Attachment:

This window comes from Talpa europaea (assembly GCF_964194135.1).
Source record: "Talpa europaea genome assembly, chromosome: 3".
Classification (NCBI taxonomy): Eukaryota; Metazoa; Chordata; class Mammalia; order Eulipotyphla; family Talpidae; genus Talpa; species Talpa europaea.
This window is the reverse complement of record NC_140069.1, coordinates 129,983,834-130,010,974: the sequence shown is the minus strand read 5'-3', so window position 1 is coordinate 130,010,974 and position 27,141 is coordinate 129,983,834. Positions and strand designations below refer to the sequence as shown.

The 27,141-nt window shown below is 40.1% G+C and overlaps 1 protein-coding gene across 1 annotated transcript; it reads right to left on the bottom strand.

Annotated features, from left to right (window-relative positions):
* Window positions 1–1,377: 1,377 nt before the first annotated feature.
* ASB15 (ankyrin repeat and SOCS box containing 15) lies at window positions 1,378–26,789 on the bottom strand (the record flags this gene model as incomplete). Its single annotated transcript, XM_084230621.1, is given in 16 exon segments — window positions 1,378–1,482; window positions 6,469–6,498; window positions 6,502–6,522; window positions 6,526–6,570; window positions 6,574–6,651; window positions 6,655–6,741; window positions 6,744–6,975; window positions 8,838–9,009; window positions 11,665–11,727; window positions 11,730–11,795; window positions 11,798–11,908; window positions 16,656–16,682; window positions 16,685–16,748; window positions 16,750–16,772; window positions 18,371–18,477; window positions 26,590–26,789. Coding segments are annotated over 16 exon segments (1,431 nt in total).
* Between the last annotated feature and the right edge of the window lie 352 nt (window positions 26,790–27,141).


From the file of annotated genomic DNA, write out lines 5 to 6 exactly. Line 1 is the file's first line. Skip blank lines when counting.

The 27,141-nt window shown below is 40.1% G+C and overlaps 1 protein-coding gene across 1 annotated transcript; it reads right to left on the bottom strand.

Annotated features, from left to right (window-relative positions):